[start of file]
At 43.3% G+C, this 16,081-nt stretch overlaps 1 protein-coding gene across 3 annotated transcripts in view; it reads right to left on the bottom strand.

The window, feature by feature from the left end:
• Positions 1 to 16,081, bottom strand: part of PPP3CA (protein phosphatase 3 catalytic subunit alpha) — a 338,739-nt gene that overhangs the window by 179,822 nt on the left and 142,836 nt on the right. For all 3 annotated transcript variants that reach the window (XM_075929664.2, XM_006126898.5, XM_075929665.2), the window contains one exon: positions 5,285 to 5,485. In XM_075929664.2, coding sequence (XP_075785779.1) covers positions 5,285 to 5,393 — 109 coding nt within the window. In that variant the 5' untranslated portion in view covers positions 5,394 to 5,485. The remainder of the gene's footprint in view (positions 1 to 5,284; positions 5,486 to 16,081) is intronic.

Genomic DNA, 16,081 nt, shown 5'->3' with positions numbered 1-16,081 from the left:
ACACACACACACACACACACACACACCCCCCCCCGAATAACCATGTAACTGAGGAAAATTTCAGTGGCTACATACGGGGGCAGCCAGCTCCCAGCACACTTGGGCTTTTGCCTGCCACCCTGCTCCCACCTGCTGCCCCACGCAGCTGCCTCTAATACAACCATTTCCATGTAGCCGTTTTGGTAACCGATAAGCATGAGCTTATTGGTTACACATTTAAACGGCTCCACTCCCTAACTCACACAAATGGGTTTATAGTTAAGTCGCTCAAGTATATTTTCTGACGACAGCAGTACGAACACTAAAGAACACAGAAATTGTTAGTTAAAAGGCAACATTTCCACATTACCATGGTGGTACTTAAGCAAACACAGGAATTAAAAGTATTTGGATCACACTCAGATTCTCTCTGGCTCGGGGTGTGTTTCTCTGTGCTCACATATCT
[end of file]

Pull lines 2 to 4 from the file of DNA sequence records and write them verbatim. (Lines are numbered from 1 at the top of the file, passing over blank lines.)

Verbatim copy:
The window, feature by feature from the left end:
• Positions 1 to 16,081, bottom strand: part of PPP3CA (protein phosphatase 3 catalytic subunit alpha) — a 338,739-nt gene that overhangs the window by 179,822 nt on the left and 142,836 nt on the right. For all 3 annotated transcript variants that reach the window (XM_075929664.2, XM_006126898.5, XM_075929665.2), the window contains one exon: positions 5,285 to 5,485. In XM_075929664.2, coding sequence (XP_075785779.1) covers positions 5,285 to 5,393 — 109 coding nt within the window. In that variant the 5' untranslated portion in view covers positions 5,394 to 5,485. The remainder of the gene's footprint in view (positions 1 to 5,284; positions 5,486 to 16,081) is intronic.

Genomic DNA, 16,081 nt, shown 5'->3' with positions numbered 1-16,081 from the left: